Efficacy (RCTs only): Opioid versus placebo only (18 RCTs) gave a significant reduction in pain (SMD -0.557, p<0.001; 18 studies) and physical function (SMD -0.432, p<0.001; nine studies). The effect was not significant for improved sleep (six studies). For quality of life, there was a significant decrease in the mental component score (SMD -0.220, p=0.04; four studies) and no significant effect on the physical component score (four studies). Sensitivity analyses found the effect size for pain reduction was greater for patients with neuropathic pain (SMD -0.907, p<0.001; four studies) than for those with osteoarthritis (SMD -0.457, p<0.001; 14 studies). There was no association between pain and physical function outcomes and study quality score or mean participant age.

Opioid versus active treatment (three studies): Head-to-head comparison studies found no significant differences in effect for opioid compared to non-steroidal anti-inflammatory or long acting tramadol.

Abuse and misuse (four studies): Two studies found older patients were significantly less likely to misuse or abuse opioids (adjusted odds ratio (AOR) 0.95, 95% confidence intervals (CI) 0.90 to 0.99) and (AOR 0.94, 95% CI 0.89 to 0.99). All four studies found low levels of abuse and misuse.

Adverse events (41 studies): For opioid-treated patients, occurrence rates for the most common events were constipation 30% (range 12% to 52%), nausea 28% (range 12% to 61%), dizziness 22% (range 10% to 37%) and somnolence 21% (range 10% to 39%). Events were mostly rated as mildly or moderately severe and were lower than in placebo control groups. Numbers needed to harm and data for age effects were reported.

There was no evidence of publication bias.

Authors' conclusions

In older adults with chronic pain and no significant comorbidity, short-term use of opioids was associated with reduction in pain intensity and better physical functioning but poorer mental health functioning. The long-term safety, efficacy and abuse potential of this treatment practice in diverse populations of older persons remained undetermined.

CRD commentary

The review addressed a well-defined question in terms of participants, interventions, study design and relevant outcomes. Relevant databases were searched. The restriction to studies published in English increased the risk of language bias. A limited search for unpublished studies was made, so it was not possible to rule out publication bias. Funnel plots indicated no evidence of publication bias. Study quality was assessed using suitable criteria. Full details of study quality were not provided. Efforts were made to reduce error and bias in study selection and data extraction; it was was not reported whether this also applied to validity assessment. Three observational studies appeared to be sub-studies, secondary analyses or extension trials and so the number breakdown by type of study was unclear. No details of the studies of misuse and abuse were provided in the tables.

Statistical heterogeneity was assessed, but no relevant data were provided. The statistical method used for meta-analysis was appropriate. Relevant sensitivity analyses were performed. Although there were many high-quality studies, follow-up was generally relatively short and there was limited evidence for neuropathic pain (recognised by the authors).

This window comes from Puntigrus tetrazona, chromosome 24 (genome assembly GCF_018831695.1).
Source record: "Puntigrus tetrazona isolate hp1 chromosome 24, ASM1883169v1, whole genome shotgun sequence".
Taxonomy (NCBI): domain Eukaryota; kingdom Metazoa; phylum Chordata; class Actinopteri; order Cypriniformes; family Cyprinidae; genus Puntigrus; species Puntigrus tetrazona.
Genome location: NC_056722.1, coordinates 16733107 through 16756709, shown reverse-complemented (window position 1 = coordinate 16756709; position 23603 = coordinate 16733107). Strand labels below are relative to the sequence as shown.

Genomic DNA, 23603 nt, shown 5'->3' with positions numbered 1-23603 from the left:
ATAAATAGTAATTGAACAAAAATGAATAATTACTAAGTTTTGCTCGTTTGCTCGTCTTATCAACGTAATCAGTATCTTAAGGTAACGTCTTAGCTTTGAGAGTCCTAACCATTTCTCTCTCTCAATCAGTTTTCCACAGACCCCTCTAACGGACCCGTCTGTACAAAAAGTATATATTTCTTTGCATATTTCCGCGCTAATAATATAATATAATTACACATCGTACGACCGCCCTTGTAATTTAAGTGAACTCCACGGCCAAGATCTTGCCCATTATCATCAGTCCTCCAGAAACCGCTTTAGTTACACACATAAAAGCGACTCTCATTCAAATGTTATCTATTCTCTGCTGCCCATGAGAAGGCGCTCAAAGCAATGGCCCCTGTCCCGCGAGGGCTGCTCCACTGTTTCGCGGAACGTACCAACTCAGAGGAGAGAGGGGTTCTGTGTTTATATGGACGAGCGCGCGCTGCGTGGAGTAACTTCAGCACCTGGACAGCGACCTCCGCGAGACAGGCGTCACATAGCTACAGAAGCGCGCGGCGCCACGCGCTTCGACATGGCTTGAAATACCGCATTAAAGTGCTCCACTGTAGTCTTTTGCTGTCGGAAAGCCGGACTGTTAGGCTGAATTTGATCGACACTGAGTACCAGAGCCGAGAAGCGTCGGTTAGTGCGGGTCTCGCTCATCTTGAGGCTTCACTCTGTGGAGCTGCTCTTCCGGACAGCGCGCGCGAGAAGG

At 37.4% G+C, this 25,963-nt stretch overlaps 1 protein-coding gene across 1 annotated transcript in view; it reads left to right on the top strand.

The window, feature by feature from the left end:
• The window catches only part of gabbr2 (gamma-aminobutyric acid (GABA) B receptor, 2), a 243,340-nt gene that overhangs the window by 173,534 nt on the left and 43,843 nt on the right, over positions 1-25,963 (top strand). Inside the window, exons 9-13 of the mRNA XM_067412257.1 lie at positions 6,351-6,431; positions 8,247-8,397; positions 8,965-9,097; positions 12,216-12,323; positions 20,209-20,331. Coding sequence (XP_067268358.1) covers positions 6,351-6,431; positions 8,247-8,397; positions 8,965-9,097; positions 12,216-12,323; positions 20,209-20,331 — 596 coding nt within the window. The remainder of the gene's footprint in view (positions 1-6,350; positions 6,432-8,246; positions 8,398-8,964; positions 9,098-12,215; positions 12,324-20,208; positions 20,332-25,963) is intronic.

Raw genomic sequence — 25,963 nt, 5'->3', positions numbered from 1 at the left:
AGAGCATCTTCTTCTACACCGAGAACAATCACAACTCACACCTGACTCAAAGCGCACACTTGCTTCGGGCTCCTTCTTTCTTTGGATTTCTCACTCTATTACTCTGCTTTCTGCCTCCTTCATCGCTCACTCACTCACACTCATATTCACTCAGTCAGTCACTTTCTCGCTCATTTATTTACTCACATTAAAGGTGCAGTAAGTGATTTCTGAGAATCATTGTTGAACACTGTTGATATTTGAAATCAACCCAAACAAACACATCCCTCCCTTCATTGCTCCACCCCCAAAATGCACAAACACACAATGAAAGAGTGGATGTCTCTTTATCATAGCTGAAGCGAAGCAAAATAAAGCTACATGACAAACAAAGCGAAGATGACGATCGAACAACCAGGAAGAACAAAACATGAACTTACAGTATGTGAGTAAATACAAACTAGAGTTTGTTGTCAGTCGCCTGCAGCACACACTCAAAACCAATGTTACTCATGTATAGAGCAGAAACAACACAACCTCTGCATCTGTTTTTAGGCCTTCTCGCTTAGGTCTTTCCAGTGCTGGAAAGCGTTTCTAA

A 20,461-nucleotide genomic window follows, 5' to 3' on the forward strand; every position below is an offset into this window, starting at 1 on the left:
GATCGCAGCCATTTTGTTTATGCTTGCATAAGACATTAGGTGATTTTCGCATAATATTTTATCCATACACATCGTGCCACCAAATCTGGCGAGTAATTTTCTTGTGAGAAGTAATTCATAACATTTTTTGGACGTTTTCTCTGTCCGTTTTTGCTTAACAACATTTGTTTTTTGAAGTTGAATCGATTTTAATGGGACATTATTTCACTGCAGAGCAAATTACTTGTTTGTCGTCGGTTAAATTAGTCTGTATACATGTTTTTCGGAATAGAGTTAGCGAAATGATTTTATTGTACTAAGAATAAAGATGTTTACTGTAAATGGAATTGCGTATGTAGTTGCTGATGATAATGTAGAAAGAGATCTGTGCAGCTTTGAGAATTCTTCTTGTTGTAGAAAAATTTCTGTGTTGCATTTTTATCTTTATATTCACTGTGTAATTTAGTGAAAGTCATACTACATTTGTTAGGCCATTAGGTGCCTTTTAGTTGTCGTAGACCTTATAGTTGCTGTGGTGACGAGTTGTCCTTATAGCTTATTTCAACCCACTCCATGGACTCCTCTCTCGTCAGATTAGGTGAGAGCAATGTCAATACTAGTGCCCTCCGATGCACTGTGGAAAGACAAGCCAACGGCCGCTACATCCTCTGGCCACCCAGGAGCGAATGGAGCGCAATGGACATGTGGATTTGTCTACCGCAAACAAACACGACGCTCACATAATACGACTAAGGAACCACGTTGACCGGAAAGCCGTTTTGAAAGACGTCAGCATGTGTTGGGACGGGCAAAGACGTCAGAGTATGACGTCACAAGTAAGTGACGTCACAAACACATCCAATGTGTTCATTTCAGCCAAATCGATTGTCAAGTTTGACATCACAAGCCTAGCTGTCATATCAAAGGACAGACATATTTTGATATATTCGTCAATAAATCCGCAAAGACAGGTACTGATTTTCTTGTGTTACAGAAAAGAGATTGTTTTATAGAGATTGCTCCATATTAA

Pharmaceutical companies sponsored 78% of the studies in the review.

The authors’ cautious conclusions are appropriate in view of limitations in the evidence identified.

Implications of the review for practice and research

Practice: The authors recommended that short-term opioid treatment for chronic non-cancer pain was used for older patients without comorbidity and with nociceptive or neuropathic pain. They recommended frequent surveillance for efficacy and adverse events.

Research: The authors identified a need for studies that compared the benefits of long- versus short-acting opioids in older patients, compared opioids versus non-opioid analgesic agents (particularly nonsteroidal anti-inflammatory agents) and that compared opioids with nonpharmacological treatments (including complementary therapies). Studies should enrol diverse groups of older adults and assess relevant geriatric outcomes.

Funding

Robert Wood Johnson Foundation Program of Research Integrating Substance Use in Mainstream Healthcare; John A Hartford Foundation; Cornell-Columbia Translational Research Institute on Pain in Later Life; Edward R Roybal Center for Translational Research on Aging Award (P30AG22845-02); National Institute on Aging; National Institute of Alcohol Abuse and Alcoholism (K24 AA15957).

Bibliographic details

Papaleontiou M, Henderson CR, Turner BJ, Moore AA, Olkhovskaya Y, Amanfo L, Reid MC. Outcomes associated with opioid use in the treatment of chronic noncancer pain in older adults: a systematic review and meta-analysis. Journal of the American Geriatrics Society 2010; 58(7): 1353-1369. [PMC free article: PMC3114446] [PubMed: 20533971]

Indexing Status

Subject indexing assigned by NLM

MeSH

Age Factors; Aged; Analgesics, Opioid /therapeutic use; Chronic Disease; Humans; Middle Aged; Pain /drug therapy /etiology /pathology; Treatment Outcome

AccessionNumber

12010005934

Database entry date

20/07/2011

Record Status

This is a critical abstract of a systematic review that meets the criteria for inclusion on DARE. Each critical abstract contains a brief summary of the review methods, results and conclusions followed by a detailed critical assessment on the reliability of the review and the conclusions drawn.

CRD has determined that this article meets the DARE scientific quality criteria for a systematic review.

Copyright © 2014 University of York.

PMID: 20533971